ISRC UPC/EAN

Some info on ISRC and UPC/EAN

(© Jeffrey de Gans v1.6, 15 October 2019)

 

In the past ISRC codes where used for CDs, they where embedded on a CD and there was no spotify, iTunes, Deezer etc. All CDs where released through recordlabels and those labels knew about ISRC codes and delivered them to the Mastering-engineer who embedded them into the CD. As an artist you most likely didn’t even know ISRC codes excisted let alone know how to handle them. Don’t worry, you are not alone.

 

This is a fictive ISRC code, but all codes have the same structure.

NL-ABC-19-00101

NL is the countrycode, so for the Netherlands it’s NL, Sweden SE, Belgium BE etc
ABC is the repetoir code, this is what you get assigned and is ‘your own code’
19 is the year of registration, so 19 is 2019
00101 is the recording code.

You are responsible for recording code/number and it’s good practice to have a good administration for this. To make things easy I advise on numbering so that the last 2 digits are the tracknumber (NL-ABC-19-00101) and the first 3 digits are the release number (NL-ABC-19-00101). This way its easier to track, because from the number itself you can see which release it’s coming from. So the codes for 2 releases/albums/EP’s could look like this:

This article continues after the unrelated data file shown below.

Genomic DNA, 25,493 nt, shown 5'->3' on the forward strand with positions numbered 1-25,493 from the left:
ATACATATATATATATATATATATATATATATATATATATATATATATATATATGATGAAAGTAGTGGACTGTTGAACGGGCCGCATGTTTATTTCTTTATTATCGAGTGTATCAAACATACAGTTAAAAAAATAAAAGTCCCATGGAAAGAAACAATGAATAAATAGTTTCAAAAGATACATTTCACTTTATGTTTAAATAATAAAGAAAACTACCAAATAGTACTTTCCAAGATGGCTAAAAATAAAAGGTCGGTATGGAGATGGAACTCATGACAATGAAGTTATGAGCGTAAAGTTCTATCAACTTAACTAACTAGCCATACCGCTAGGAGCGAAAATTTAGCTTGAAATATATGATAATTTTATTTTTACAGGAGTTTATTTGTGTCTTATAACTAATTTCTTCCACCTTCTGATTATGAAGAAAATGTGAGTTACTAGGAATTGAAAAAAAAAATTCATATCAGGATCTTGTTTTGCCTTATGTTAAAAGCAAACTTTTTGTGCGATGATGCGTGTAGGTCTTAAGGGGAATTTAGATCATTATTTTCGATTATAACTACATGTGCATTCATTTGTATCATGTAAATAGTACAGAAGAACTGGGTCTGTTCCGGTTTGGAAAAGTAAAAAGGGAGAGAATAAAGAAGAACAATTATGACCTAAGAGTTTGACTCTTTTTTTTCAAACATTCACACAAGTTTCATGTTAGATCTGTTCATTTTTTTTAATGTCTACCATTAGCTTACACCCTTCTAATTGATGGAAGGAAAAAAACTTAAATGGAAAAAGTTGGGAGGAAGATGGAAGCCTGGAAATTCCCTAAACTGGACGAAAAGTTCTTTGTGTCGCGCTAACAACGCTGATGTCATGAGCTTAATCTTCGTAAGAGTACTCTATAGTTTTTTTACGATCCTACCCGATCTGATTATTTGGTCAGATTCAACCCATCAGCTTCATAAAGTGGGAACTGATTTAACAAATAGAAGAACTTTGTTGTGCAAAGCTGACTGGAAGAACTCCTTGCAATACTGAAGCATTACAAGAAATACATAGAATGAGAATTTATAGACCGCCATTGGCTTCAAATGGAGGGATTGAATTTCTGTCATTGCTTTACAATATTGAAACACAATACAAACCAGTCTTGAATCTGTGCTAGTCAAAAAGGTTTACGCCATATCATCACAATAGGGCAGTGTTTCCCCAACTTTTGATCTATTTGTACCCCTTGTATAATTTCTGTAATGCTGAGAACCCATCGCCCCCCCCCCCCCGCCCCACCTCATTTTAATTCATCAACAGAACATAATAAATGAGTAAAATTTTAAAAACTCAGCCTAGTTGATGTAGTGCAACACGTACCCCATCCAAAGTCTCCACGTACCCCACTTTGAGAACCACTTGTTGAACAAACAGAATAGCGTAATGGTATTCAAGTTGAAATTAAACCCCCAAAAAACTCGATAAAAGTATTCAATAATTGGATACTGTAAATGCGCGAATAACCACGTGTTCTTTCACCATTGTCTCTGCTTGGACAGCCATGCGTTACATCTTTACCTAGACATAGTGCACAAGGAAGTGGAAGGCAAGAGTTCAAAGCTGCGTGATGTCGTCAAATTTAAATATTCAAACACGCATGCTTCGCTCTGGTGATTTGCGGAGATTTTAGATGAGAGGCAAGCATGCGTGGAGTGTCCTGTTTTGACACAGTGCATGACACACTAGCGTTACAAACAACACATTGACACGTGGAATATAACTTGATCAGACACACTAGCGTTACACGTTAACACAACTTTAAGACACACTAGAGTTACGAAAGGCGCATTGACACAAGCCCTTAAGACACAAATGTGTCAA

Best practice A  little less practical option
release #1

track 1 NL-ABC-19-00101
track 2 NL-ABC-19-00102
track 3 NL-ABC-19-00103

release #2

track 1 NL-ABC-19-00201
track 2 NL-ABC-19-00202
track 3 NL-ABC-19-00203
track 4 NL-ABC-19-00204

release #1

track 1 NL-ABC-19-00001
track 2 NL-ABC-19-00002
track 3 NL-ABC-19-00003

release #2

track 1 NL-ABC-19-00004
track 2 NL-ABC-19-00005
track 3 NL-ABC-19-00006
track 3 NL-ABC-19-00007

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Obviously every song needs a seperate ISRC code but also every version needs a seperate code. This means that for instance if you have a radio and extended version of the same song, they both need a seperate code assigned. Also an explicit and clean version need a different code, they are 2 versions. A seperate master for streaming services and CD use the same code because the song itself is the same, it’s just a different master.

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If you are going to release just digitally and have no plans on making a phyical product (CD) you can use a service like Distrokid, CD-baby or Tunecore. They will not just upload your music to all streaming services, but they can also assign an ISRC code for you when you don’t fill in the code yourself during upload. The problem could be that you don’t know what code your song has (though the code is most probably in the confirmation mail or in your portal).

When you have plans on releasing on CD as well, you need the same ISRC code for the CD as well as the digtal release. That could be tricky since for CD, you need a DDP for the CD factory with the codes embedded, but when using a distributor/aggregator, you get the codes after upload and obviously the CD needs to be pressed before the digital release. To avoid that I think it’s a good idea to get your own ISRC codes.